This means that "third 3" brands are growing at a much faster rate than the dominant brands in their category through this period, resulting in short-term share gains. But is this sustainable?
We decided to investigate for early signs of repeat purchase activity in categories where long-term pantry-stuffing is generally not an option. With consumers eating at home more often, the frozen pizza category was a logical place to start.
Between Feb. 17 and March 15, 30.8 percent of American households purchased frozen pizza, up 4.4 points from the year-ago period for a whopping year-over-year growth rate of 16.7 percent. When broken out by brand, we see increased penetration across nearly every leading brand in the category.
A pattern is emerging
DiGiorno might be gaining the most in terms of total penetration and dollar sales, but Freschetta, California Pizza Kitchen and Celeste (all "third 3" brands) are growing at a much faster rate, therefore gaining share. Can they hold on to it?
To see a sustained increase in share, "third 3" brands will need to see the increased rate of trial purchases convert into repeat purchases. Why? Because in a typical year, these brands see the vast majority of their dollar sales come from repeat buyers. And larger brands tend to see an ever-higher proportion of their sales come from repeat buyers, thanks in large part to the Double Jeopardy Law of Marketing: Brands with low market shares have fewer buyers and loyal customers.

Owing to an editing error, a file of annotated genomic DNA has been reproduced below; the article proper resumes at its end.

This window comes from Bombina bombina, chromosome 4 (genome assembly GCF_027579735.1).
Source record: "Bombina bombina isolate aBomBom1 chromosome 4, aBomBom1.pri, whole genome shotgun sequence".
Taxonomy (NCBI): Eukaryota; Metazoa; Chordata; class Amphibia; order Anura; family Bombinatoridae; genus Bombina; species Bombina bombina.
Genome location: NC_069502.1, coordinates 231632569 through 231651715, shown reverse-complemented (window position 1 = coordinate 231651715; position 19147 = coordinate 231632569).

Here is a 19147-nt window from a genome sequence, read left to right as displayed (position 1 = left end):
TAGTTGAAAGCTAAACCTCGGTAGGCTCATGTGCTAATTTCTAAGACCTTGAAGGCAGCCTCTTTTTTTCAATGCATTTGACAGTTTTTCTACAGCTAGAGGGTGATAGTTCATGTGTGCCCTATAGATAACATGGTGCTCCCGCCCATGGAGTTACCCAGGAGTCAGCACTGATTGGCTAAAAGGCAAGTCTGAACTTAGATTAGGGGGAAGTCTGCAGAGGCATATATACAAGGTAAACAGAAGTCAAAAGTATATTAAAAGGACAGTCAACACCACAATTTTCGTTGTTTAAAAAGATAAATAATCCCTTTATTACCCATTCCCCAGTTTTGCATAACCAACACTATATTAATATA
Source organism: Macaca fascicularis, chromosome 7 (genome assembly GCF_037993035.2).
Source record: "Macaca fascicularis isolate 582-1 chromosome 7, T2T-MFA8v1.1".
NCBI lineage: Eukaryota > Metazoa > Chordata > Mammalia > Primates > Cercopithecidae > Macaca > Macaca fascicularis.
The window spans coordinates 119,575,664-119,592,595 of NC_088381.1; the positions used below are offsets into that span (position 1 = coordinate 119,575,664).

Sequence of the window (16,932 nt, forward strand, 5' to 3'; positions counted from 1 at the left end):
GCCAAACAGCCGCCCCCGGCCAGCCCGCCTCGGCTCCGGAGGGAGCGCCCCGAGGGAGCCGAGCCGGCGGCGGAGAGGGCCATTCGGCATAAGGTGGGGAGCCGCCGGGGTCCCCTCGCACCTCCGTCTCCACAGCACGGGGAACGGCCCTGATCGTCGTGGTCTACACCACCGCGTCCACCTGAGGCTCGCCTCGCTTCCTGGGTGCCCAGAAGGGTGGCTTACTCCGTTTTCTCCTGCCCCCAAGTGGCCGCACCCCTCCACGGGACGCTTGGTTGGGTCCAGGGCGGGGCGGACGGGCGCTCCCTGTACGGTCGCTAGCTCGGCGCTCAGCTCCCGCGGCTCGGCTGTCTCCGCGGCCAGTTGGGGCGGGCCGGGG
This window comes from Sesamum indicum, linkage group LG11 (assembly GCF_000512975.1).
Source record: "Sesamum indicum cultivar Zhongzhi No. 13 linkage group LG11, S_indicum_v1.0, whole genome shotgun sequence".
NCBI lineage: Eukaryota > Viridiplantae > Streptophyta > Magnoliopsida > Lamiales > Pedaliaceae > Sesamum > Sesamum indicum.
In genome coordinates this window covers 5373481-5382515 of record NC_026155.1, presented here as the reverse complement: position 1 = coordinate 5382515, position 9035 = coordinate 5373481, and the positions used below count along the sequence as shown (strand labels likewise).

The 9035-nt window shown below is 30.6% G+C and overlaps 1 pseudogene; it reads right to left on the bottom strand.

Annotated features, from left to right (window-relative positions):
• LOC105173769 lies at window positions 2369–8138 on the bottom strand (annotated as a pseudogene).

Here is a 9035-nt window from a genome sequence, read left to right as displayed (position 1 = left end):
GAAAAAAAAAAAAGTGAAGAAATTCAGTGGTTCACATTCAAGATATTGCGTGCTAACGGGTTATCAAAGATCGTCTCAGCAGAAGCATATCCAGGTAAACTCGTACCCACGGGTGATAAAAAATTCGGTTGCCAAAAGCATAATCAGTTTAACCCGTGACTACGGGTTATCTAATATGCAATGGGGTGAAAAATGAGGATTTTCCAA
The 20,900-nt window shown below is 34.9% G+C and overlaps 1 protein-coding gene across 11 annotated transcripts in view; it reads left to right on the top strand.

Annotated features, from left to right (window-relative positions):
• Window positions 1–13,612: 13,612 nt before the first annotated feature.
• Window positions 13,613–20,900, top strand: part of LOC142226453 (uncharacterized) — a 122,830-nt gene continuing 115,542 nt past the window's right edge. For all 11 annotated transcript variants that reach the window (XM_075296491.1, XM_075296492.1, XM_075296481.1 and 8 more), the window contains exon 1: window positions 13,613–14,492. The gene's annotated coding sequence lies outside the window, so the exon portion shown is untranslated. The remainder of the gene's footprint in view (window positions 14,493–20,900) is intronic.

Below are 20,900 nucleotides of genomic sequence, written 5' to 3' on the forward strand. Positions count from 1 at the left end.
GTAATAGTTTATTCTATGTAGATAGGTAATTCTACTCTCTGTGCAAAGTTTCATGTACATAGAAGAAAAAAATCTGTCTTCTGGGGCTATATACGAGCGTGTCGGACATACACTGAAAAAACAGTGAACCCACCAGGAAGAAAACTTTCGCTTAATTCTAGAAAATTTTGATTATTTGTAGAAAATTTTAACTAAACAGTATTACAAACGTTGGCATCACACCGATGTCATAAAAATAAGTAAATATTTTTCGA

While frozen pizza brands see repeat purchases occurring every two to three months on average, these averages can be deceiving. For example, 40 percent of all frozen pizza purchases occur within two weeks of the most recent frozen pizza purchase. And, given that consumers buy the same brand of frozen pizza from one occasion to the next 43 percent of the time, we should be able to see distinct trial sales leading to repeat sales.
We established a baseline of new trial-to-repeat purchase activity in 2019 to compare to COVID-19 shopping behaviors. We analyzed first-time brand purchases between Feb. 24 and March 10, 2019, to see if they led to repeat brand purchases between Feb. 24 and March 24. In 2020, we examined first-time brand purchases between Feb. 24 and March 9 to see if they led to repeat brand purchases between Feb. 24 and March 24.
None of the brands maintained or improved upon their 2019 repeat rate. The significant drop in repeat purchases among Freschetta and Celeste brand first-time buyers might actually indicate that the two brands are suffering greater levels of retail inventory shortages than DiGiorno and California Pizza Kitchen.
Regardless of what’s causing the drop, it seems highly unlikely that these brands will be able to ride the recent wave of new trial purchases to ongoing brand growth. In conclusion, don’t expect this short-term chaos to lead to long-term havoc among brand shares—at least not in the frozen pizza category.